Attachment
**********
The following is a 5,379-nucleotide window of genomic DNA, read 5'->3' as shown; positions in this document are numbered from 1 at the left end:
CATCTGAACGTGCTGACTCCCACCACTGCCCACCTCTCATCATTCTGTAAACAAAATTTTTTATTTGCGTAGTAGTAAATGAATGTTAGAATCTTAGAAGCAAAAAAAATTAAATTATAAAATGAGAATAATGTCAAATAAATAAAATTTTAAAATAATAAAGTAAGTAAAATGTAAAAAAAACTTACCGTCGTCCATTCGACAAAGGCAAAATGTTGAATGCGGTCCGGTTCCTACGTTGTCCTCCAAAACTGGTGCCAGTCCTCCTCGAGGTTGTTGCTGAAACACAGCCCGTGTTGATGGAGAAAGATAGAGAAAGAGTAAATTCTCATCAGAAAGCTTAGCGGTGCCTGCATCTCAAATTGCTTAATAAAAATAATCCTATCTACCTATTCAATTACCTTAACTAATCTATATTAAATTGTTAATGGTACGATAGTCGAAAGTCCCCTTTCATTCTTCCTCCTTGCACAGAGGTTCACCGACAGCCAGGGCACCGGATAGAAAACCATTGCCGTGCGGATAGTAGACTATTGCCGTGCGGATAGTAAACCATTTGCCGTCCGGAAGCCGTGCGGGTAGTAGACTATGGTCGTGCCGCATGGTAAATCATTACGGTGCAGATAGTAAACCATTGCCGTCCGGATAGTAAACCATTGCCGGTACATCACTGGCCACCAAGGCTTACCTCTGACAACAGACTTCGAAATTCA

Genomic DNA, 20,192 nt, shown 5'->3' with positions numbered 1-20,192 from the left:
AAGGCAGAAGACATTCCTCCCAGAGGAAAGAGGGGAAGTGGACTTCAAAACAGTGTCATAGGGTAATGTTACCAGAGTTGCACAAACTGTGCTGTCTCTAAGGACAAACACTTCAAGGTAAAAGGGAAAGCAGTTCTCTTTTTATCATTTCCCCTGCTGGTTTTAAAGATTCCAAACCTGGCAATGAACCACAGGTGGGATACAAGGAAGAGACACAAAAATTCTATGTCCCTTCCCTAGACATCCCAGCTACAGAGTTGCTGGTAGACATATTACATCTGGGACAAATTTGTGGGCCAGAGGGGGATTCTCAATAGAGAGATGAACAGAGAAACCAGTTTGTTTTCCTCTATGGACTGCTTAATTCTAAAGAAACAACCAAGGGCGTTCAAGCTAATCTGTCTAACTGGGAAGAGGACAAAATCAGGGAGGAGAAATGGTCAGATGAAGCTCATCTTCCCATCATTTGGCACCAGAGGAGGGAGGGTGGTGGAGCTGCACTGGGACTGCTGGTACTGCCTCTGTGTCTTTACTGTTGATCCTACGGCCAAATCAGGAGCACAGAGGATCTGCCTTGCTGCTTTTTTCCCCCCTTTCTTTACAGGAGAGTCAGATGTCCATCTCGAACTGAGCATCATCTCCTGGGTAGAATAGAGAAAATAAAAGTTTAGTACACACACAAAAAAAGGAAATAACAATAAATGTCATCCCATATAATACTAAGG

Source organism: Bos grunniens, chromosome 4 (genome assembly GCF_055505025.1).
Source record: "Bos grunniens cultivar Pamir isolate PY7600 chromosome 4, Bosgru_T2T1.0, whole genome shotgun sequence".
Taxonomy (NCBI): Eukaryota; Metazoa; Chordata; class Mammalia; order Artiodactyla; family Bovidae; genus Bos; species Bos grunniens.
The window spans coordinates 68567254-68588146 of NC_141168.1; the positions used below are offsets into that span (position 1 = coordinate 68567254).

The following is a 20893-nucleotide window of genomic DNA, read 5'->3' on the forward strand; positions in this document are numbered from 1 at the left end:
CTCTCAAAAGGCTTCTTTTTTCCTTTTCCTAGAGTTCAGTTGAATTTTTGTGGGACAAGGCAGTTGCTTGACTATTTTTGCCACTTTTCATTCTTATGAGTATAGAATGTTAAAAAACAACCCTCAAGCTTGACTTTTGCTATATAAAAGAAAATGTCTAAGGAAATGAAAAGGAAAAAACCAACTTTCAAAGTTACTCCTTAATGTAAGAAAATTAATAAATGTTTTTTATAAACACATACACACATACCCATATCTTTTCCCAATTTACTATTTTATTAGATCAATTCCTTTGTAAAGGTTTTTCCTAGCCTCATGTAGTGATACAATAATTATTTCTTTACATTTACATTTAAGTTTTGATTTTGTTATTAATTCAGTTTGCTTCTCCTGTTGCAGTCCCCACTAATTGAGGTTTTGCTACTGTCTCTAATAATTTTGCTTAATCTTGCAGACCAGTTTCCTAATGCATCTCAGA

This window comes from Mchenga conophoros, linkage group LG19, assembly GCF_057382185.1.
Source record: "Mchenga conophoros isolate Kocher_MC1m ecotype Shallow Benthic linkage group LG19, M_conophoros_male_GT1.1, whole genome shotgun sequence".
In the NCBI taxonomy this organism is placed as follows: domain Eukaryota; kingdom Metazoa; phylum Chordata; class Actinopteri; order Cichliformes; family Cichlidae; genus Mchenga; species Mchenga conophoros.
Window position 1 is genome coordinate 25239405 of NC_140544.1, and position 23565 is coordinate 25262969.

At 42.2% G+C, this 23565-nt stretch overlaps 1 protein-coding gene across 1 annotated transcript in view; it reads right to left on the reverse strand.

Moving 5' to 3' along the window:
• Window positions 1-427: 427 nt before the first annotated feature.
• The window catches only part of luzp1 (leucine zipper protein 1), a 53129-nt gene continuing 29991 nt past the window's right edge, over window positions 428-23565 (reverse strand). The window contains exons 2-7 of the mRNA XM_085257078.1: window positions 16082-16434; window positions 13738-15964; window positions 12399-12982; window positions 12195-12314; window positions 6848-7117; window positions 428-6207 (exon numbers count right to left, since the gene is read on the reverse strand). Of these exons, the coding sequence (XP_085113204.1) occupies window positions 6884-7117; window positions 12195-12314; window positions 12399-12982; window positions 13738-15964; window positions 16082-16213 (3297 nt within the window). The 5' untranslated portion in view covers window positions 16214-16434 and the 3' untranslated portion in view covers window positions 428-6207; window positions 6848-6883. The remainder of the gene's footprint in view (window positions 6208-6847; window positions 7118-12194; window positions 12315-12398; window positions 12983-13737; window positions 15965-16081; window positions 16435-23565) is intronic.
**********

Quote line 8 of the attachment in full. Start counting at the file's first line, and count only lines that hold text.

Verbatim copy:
The window spans coordinates 68567254-68588146 of NC_141168.1; the positions used below are offsets into that span (position 1 = coordinate 68567254).